125 VAC Toggle Switch Mystery

Hardcoaler Jun 29, 2018

  1. Hardcoaler

    Hardcoaler TrainBoard Member

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    As I plan the electrical system for my new N road, I want to repeat a feature I've had in all of my previous layouts -- a master ON/OFF switch to assure that everything is cut from household power.

    A nearly 40 year old obsolete Radio Shack toggle switch is shown below that I used long ago. I like it because the toggle action is Rolls Royce smooth and tip glows amber when the power is on. It has three connections and I've long since forgotten how I had it wired. Can someone help? I'd rather not hook it to house current to experiment.

    When I hook an ohmmeter to the bottom connections, it switches on and off, but the top connection has me baffled. Do you think that it's what powers the lamp in the tip? The top connection has no continuity with either of the bottom two regardless of switch position. Thanks for any advice.

    Switch.jpg
     
  2. Jimbo20

    Jimbo20 TrainBoard Member

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    As the switch is labelled as 125V and 250V, my guess is that the indicator lamp is a Neon (gas discharge) and would appear as open circuit with a standard ohmmeter. So the top connection would connect to the other side of your household supply (sorry as I'm in the UK I don't know what you in the US call that?). If you then find that the indicator is permanantly on, you simply reverse the bottom two connections....

    Jim

    Meant to say, the neon lamp will only illuminate if more than about 80V is applied to it....
     
    Last edited: Jun 29, 2018
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  3. Hardcoaler

    Hardcoaler TrainBoard Member

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    Thanks Jim. I'll bet you are correct with the lamp being gas discharge. When I read your post, I unscrewed the clear cap and the unusual lamp within appears to have posts, but no filament between them. Thank you. I think I now know what to try and will do so in safety.
     
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  4. Jimbo20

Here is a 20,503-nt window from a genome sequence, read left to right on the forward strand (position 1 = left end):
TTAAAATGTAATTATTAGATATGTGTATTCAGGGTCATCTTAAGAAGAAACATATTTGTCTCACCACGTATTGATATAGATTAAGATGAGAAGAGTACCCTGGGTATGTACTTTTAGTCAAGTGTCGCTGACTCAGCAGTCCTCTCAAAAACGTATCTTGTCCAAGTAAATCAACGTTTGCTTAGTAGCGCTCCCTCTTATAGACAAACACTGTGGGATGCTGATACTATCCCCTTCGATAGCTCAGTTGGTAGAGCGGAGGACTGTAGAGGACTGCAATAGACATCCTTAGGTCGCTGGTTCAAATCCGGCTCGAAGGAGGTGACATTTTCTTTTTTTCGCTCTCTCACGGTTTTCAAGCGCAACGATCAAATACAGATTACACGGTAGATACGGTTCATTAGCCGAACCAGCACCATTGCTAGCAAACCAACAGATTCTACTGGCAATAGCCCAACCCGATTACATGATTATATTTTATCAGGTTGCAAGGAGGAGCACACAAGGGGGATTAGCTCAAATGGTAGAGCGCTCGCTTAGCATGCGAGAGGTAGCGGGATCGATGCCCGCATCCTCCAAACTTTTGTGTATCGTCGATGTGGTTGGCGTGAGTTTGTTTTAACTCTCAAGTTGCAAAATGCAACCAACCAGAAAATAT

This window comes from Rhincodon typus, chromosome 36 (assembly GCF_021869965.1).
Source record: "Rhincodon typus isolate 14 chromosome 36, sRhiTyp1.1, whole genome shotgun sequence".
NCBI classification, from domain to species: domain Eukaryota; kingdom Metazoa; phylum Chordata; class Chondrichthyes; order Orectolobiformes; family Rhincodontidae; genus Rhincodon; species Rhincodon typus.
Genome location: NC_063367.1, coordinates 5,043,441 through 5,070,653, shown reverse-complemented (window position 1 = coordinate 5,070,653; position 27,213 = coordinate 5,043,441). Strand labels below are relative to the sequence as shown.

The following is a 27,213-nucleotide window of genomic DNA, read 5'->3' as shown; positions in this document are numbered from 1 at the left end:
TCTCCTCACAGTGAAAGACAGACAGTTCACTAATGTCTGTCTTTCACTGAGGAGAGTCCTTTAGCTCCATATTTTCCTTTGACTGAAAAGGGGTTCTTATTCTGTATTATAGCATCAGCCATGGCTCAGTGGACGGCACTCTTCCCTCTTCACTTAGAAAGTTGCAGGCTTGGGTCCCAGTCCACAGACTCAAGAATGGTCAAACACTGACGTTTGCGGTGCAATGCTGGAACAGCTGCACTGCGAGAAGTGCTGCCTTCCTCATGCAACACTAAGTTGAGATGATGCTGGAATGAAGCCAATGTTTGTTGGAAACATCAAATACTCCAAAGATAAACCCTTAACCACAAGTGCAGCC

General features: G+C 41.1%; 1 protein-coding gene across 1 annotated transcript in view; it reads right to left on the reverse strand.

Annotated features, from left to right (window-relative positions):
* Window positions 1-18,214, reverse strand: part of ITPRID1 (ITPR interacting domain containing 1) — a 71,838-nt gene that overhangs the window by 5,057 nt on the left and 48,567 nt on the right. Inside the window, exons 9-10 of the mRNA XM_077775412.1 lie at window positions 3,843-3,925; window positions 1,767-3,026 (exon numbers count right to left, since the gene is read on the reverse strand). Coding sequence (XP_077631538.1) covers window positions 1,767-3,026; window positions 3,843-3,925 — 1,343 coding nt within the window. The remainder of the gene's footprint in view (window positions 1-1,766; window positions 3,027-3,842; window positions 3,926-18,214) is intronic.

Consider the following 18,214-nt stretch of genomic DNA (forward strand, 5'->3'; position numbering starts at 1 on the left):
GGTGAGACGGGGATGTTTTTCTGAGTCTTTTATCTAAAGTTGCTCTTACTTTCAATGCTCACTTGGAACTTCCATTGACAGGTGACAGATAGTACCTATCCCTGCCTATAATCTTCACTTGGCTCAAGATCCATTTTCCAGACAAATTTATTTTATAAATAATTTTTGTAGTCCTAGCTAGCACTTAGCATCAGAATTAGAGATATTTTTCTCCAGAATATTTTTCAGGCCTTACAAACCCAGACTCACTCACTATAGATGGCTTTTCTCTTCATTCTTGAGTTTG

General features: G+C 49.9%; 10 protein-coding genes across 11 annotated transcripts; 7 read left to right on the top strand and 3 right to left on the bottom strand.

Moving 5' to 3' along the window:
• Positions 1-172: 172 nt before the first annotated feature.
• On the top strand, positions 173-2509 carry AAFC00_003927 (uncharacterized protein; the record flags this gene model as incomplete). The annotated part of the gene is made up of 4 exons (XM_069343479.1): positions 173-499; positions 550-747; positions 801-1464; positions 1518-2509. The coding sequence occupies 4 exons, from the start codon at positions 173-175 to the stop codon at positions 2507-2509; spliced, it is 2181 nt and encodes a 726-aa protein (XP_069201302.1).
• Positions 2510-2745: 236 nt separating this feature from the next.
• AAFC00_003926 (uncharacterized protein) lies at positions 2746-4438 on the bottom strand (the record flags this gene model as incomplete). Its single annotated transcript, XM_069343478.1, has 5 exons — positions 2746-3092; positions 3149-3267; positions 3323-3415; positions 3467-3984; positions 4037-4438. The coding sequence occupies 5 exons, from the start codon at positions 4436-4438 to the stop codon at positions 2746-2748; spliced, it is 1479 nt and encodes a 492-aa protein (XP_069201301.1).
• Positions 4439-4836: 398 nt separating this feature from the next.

Jimbo20 TrainBoard Member

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    Yep, that description sounds like a Neon!

    You should find a resistor is fitted to one side of the lamp, though it may be hidden inside the switch.
     
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  5. Hardcoaler

    Hardcoaler TrainBoard Member

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    I just checked and as you guessed, the resistor must be hidden.

    I must note my smile upon having a Brit respond to my question about a toggle switch with satisfying action I compared to a Rolls Royce. :)
     
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  6. acptulsa

    acptulsa TrainBoard Member

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    Absolutely, Jim. And we usually say 'ground' or 'common'. Provided, of course, you install the switch in the 'hot' leg.

    If the bulb worked off the power being fed to whatever the switch controls, it would affect the voltage the device gets--and the load could cause the bulb to be dim or flicker. Therefore, the switch is sort of a double pole switch. When turned on, it sends current to the device and to the bulb. But the current does not go through the bulb to the device. Now, presumably the device is also connected to the other leg for a complete circuit. But the bulb needs to be connected to the other leg too, or it won't be on a complete circuit, and it won't work.

    It doesn't matter which way current goes through a switch, and unlike LEDs, it doesn't matter which way current goes through most bulbs (which is why I think it's hilarious that, thanks to vaguely-worded federal regulations, a simple lamp with nothing but a socket and a switch must have a polarized plug). But since the feed goes to both outputs, those bottom two terminals are not interchangeable. One is always connected in parallel to the bulb, and the other is only connected when the switch is on.

    Wire one leg of your source to one of the bottom terminals, and tap into the other leg of your source and jumper it to the top terminal. Wire the other bottom leg to your power pack and test. If the bulb comes on all the time, pull the plug (or the fuse, or kill the breaker) again and reverse the wires to the bottom two terminals.
     
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  7. drbnc

    drbnc TrainBoard Member

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    Top lug should be ground, terminal directly below that is +, and the other terminal is whatever you are powering. You need a + and ground for the light.
     

    Attached Files:

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  8. Jimbo20

    Jimbo20 TrainBoard Member

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    I must admit that did light my eyes up! Good to know the name is appreciated, even though of course now Rolls Royce Cars is wholly owned by the German car giant BMW. Us Brits only have the Aero engine part of Rolls Royce.
     
  9. Jimbo20

    Jimbo20 TrainBoard Member